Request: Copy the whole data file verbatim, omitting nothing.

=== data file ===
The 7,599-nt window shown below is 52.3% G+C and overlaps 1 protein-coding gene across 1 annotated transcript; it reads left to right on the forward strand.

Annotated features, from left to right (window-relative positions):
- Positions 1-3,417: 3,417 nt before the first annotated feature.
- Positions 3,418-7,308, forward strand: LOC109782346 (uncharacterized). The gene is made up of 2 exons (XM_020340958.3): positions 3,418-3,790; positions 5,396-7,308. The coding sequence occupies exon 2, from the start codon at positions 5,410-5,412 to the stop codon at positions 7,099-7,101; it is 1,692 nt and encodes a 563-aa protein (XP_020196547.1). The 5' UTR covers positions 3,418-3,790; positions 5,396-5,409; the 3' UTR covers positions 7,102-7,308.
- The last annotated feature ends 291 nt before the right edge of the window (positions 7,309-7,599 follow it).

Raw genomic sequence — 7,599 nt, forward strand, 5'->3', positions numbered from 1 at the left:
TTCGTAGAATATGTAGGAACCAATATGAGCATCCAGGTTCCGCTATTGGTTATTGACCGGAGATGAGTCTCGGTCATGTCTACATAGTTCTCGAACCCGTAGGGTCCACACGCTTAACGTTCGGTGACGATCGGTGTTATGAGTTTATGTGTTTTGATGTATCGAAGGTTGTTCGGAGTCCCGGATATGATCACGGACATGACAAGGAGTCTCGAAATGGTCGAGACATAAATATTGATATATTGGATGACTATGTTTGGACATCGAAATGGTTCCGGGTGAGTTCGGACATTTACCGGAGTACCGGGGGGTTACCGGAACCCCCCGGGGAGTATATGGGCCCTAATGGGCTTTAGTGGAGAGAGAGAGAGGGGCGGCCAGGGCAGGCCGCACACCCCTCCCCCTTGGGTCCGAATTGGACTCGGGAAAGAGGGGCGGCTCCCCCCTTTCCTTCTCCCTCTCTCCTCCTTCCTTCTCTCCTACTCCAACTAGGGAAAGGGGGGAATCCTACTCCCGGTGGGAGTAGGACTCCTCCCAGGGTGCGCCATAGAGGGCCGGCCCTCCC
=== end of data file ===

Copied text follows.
The 7,599-nt window shown below is 52.3% G+C and overlaps 1 protein-coding gene across 1 annotated transcript; it reads left to right on the forward strand.

Annotated features, from left to right (window-relative positions):
- Positions 1-3,417: 3,417 nt before the first annotated feature.
- Positions 3,418-7,308, forward strand: LOC109782346 (uncharacterized). The gene is made up of 2 exons (XM_020340958.3): positions 3,418-3,790; positions 5,396-7,308. The coding sequence occupies exon 2, from the start codon at positions 5,410-5,412 to the stop codon at positions 7,099-7,101; it is 1,692 nt and encodes a 563-aa protein (XP_020196547.1). The 5' UTR covers positions 3,418-3,790; positions 5,396-5,409; the 3' UTR covers positions 7,102-7,308.
- The last annotated feature ends 291 nt before the right edge of the window (positions 7,309-7,599 follow it).

Raw genomic sequence — 7,599 nt, forward strand, 5'->3', positions numbered from 1 at the left:
TTCGTAGAATATGTAGGAACCAATATGAGCATCCAGGTTCCGCTATTGGTTATTGACCGGAGATGAGTCTCGGTCATGTCTACATAGTTCTCGAACCCGTAGGGTCCACACGCTTAACGTTCGGTGACGATCGGTGTTATGAGTTTATGTGTTTTGATGTATCGAAGGTTGTTCGGAGTCCCGGATATGATCACGGACATGACAAGGAGTCTCGAAATGGTCGAGACATAAATATTGATATATTGGATGACTATGTTTGGACATCGAAATGGTTCCGGGTGAGTTCGGACATTTACCGGAGTACCGGGGGGTTACCGGAACCCCCCGGGGAGTATATGGGCCCTAATGGGCTTTAGTGGAGAGAGAGAGAGGGGCGGCCAGGGCAGGCCGCACACCCCTCCCCCTTGGGTCCGAATTGGACTCGGGAAAGAGGGGCGGCTCCCCCCTTTCCTTCTCCCTCTCTCCTCCTTCCTTCTCTCCTACTCCAACTAGGGAAAGGGGGGAATCCTACTCCCGGTGGGAGTAGGACTCCTCCCAGGGTGCGCCATAGAGGGCCGGCCCTCCC